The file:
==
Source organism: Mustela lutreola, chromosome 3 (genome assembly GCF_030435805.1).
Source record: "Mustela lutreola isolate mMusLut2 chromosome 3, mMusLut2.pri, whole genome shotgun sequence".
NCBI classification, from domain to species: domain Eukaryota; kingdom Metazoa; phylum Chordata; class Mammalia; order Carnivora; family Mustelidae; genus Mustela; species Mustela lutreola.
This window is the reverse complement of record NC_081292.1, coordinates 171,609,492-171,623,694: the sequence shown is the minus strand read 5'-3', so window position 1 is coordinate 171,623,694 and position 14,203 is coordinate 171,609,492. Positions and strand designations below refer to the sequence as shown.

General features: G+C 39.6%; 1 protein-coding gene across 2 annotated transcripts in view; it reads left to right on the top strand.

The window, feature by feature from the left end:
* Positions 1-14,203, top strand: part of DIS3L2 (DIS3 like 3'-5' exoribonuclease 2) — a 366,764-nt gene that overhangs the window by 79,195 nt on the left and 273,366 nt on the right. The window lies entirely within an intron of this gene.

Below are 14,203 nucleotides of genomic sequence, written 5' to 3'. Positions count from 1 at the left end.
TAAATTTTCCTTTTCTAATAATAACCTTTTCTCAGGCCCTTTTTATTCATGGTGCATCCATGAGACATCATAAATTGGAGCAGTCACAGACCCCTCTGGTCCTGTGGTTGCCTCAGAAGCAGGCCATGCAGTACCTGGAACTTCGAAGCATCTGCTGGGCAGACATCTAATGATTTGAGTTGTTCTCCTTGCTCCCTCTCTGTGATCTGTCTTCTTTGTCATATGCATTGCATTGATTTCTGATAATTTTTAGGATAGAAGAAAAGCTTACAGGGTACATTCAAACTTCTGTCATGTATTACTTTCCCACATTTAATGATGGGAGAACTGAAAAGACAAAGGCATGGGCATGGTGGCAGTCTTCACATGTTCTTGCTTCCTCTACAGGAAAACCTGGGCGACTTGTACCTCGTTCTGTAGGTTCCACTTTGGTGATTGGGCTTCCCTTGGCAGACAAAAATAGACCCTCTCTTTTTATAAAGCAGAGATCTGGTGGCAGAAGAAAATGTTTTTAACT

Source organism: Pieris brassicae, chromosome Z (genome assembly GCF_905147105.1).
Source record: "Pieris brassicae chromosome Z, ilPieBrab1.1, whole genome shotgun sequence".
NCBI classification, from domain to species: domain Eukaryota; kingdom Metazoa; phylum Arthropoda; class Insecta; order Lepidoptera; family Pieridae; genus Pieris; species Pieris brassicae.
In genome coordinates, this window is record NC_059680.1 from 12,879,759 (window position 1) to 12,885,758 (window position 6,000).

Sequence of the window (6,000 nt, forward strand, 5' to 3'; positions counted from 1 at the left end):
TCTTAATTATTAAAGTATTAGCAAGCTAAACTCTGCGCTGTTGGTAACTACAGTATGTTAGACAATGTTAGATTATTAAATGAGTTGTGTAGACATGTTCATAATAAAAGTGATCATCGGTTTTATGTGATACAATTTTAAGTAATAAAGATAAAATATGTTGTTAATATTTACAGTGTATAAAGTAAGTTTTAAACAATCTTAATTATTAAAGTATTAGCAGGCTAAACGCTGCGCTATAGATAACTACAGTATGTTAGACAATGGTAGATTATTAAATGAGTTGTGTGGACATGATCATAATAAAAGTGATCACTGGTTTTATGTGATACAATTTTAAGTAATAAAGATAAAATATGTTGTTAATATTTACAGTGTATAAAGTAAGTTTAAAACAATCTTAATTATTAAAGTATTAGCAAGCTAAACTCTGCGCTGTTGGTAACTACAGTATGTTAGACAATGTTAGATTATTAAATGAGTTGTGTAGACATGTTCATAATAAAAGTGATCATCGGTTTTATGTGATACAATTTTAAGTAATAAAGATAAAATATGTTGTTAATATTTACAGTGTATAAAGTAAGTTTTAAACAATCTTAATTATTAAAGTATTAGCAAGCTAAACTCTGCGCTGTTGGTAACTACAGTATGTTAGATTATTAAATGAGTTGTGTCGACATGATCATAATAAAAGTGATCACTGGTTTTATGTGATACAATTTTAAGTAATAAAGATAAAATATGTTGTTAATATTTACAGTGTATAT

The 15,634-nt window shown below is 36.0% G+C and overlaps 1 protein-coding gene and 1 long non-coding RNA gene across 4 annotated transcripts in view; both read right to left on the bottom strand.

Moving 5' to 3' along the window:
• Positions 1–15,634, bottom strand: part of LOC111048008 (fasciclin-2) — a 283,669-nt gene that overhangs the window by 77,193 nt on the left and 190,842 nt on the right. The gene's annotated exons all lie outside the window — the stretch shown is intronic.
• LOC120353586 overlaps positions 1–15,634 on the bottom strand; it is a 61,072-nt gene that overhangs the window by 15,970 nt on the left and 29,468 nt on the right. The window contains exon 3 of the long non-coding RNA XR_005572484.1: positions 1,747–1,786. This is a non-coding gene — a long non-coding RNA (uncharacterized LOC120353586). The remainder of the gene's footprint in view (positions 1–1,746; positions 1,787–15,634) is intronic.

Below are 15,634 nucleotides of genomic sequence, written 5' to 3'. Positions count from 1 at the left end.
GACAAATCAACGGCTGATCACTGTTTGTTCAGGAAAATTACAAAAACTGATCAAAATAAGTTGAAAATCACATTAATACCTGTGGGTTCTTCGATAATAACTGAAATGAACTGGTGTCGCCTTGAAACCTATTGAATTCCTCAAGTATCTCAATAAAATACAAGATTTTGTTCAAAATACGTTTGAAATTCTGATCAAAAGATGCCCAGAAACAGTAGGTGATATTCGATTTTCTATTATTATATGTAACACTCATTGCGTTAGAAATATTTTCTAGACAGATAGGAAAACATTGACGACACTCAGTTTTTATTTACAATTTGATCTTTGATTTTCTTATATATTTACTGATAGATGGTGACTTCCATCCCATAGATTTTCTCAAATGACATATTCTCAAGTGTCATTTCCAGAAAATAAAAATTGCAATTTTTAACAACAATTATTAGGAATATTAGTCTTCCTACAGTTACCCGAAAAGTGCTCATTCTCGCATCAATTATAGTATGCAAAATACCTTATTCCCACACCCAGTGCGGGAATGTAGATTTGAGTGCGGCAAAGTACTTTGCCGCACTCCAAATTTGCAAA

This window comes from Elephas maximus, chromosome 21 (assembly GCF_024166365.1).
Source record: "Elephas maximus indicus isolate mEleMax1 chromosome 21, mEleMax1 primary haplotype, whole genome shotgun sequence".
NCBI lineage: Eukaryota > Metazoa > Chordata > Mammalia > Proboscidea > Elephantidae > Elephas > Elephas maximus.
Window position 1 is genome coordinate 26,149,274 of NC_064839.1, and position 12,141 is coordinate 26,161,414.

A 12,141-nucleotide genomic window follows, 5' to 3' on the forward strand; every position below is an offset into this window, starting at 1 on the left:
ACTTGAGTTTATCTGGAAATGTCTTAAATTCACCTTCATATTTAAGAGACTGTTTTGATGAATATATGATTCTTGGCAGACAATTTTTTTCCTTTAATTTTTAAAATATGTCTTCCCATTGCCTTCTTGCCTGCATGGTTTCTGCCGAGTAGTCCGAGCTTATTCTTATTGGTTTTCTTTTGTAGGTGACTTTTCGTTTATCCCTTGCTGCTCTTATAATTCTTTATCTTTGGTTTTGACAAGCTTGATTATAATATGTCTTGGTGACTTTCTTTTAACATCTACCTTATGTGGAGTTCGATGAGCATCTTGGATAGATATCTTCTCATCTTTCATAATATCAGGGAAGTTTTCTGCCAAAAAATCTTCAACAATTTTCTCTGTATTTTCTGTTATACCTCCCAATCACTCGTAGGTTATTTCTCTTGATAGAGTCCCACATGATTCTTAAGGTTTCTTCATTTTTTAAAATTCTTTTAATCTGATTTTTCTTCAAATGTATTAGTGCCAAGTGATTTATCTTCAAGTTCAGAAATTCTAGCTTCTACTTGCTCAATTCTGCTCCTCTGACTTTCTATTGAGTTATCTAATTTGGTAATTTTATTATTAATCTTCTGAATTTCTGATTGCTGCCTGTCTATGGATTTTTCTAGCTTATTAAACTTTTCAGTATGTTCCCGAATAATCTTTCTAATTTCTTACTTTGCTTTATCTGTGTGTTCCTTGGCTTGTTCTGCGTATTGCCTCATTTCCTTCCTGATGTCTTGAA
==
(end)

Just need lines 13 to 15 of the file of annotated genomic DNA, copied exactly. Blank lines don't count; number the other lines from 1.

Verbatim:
In genome coordinates, this window is record NC_059680.1 from 12,879,759 (window position 1) to 12,885,758 (window position 6,000).

Sequence of the window (6,000 nt, forward strand, 5' to 3'; positions counted from 1 at the left end):
TCTTAATTATTAAAGTATTAGCAAGCTAAACTCTGCGCTGTTGGTAACTACAGTATGTTAGACAATGTTAGATTATTAAATGAGTTGTGTAGACATGTTCATAATAAAAGTGATCATCGGTTTTATGTGATACAATTTTAAGTAATAAAGATAAAATATGTTGTTAATATTTACAGTGTATAAAGTAAGTTTTAAACAATCTTAATTATTAAAGTATTAGCAGGCTAAACGCTGCGCTATAGATAACTACAGTATGTTAGACAATGGTAGATTATTAAATGAGTTGTGTGGACATGATCATAATAAAAGTGATCACTGGTTTTATGTGATACAATTTTAAGTAATAAAGATAAAATATGTTGTTAATATTTACAGTGTATAAAGTAAGTTTAAAACAATCTTAATTATTAAAGTATTAGCAAGCTAAACTCTGCGCTGTTGGTAACTACAGTATGTTAGACAATGTTAGATTATTAAATGAGTTGTGTAGACATGTTCATAATAAAAGTGATCATCGGTTTTATGTGATACAATTTTAAGTAATAAAGATAAAATATGTTGTTAATATTTACAGTGTATAAAGTAAGTTTTAAACAATCTTAATTATTAAAGTATTAGCAAGCTAAACTCTGCGCTGTTGGTAACTACAGTATGTTAGATTATTAAATGAGTTGTGTCGACATGATCATAATAAAAGTGATCACTGGTTTTATGTGATACAATTTTAAGTAATAAAGATAAAATATGTTGTTAATATTTACAGTGTATAT